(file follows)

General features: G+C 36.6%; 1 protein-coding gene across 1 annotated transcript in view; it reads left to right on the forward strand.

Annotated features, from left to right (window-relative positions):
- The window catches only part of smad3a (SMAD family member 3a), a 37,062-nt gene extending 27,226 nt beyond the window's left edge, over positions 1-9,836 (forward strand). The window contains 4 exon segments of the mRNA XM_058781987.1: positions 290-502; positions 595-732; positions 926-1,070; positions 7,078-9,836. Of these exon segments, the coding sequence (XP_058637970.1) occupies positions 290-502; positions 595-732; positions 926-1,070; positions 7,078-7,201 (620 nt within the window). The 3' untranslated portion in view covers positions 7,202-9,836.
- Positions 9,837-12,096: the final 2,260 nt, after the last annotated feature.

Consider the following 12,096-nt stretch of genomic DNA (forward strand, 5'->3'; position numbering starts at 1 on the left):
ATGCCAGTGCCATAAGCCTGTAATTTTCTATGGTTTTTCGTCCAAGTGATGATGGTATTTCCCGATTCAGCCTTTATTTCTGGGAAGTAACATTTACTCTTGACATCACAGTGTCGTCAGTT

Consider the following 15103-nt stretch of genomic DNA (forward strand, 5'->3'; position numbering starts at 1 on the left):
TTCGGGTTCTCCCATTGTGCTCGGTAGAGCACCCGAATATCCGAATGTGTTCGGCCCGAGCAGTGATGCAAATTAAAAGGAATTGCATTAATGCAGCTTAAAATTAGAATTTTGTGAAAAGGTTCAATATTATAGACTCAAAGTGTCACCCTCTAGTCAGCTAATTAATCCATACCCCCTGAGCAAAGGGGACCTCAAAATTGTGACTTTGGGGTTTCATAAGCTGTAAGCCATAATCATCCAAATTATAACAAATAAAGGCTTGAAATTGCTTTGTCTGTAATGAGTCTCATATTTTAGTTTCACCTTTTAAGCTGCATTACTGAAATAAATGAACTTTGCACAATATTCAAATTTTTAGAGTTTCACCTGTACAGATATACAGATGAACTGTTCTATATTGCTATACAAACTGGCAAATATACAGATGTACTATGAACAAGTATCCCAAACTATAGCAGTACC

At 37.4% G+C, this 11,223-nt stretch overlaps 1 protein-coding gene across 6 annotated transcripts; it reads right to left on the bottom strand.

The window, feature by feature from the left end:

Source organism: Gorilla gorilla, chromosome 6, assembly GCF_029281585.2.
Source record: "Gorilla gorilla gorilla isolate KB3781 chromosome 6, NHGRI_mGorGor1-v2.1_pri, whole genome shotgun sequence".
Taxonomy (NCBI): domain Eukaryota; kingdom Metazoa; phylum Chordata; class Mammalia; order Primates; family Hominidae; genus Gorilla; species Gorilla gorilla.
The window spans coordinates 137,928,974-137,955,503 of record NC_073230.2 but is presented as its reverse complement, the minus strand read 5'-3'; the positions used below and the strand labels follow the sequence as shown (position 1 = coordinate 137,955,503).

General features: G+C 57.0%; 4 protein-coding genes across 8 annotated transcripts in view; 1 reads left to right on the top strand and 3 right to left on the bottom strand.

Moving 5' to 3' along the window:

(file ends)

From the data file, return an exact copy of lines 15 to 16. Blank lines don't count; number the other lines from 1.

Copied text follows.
General features: G+C 57.0%; 4 protein-coding genes across 8 annotated transcripts in view; 1 reads left to right on the top strand and 3 right to left on the bottom strand.

Moving 5' to 3' along the window: